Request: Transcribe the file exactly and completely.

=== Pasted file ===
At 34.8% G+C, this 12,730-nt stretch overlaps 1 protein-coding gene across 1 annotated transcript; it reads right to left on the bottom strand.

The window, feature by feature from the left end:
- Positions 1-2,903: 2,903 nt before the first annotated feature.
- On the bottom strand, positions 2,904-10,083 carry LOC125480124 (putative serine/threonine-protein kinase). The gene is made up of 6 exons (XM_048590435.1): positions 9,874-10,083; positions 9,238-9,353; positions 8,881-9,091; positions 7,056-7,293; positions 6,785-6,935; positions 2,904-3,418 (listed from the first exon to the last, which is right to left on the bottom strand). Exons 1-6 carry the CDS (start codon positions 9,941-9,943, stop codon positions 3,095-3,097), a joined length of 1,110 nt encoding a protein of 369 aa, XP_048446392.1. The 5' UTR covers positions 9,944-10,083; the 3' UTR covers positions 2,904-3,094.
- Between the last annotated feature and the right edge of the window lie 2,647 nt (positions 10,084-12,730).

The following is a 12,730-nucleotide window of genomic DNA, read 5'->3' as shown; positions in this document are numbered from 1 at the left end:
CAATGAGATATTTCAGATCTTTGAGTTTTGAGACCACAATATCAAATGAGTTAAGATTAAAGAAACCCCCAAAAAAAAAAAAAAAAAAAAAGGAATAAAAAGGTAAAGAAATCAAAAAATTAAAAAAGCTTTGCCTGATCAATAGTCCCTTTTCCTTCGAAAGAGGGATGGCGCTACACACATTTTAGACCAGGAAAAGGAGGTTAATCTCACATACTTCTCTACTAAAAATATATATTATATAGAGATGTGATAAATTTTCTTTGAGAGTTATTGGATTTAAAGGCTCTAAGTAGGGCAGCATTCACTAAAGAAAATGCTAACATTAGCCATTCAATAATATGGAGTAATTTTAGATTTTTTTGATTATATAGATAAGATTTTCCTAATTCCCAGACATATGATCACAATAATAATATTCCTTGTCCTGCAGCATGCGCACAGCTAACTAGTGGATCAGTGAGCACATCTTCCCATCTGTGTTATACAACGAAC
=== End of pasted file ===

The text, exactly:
At 34.8% G+C, this 12,730-nt stretch overlaps 1 protein-coding gene across 1 annotated transcript; it reads right to left on the bottom strand.

The window, feature by feature from the left end:
- Positions 1-2,903: 2,903 nt before the first annotated feature.
- On the bottom strand, positions 2,904-10,083 carry LOC125480124 (putative serine/threonine-protein kinase). The gene is made up of 6 exons (XM_048590435.1): positions 9,874-10,083; positions 9,238-9,353; positions 8,881-9,091; positions 7,056-7,293; positions 6,785-6,935; positions 2,904-3,418 (listed from the first exon to the last, which is right to left on the bottom strand). Exons 1-6 carry the CDS (start codon positions 9,941-9,943, stop codon positions 3,095-3,097), a joined length of 1,110 nt encoding a protein of 369 aa, XP_048446392.1. The 5' UTR covers positions 9,944-10,083; the 3' UTR covers positions 2,904-3,094.
- Between the last annotated feature and the right edge of the window lie 2,647 nt (positions 10,084-12,730).

The following is a 12,730-nucleotide window of genomic DNA, read 5'->3' as shown; positions in this document are numbered from 1 at the left end:
CAATGAGATATTTCAGATCTTTGAGTTTTGAGACCACAATATCAAATGAGTTAAGATTAAAGAAACCCCCAAAAAAAAAAAAAAAAAAAAAGGAATAAAAAGGTAAAGAAATCAAAAAATTAAAAAAGCTTTGCCTGATCAATAGTCCCTTTTCCTTCGAAAGAGGGATGGCGCTACACACATTTTAGACCAGGAAAAGGAGGTTAATCTCACATACTTCTCTACTAAAAATATATATTATATAGAGATGTGATAAATTTTCTTTGAGAGTTATTGGATTTAAAGGCTCTAAGTAGGGCAGCATTCACTAAAGAAAATGCTAACATTAGCCATTCAATAATATGGAGTAATTTTAGATTTTTTTGATTATATAGATAAGATTTTCCTAATTCCCAGACATATGATCACAATAATAATATTCCTTGTCCTGCAGCATGCGCACAGCTAACTAGTGGATCAGTGAGCACATCTTCCCATCTGTGTTATACAACGAAC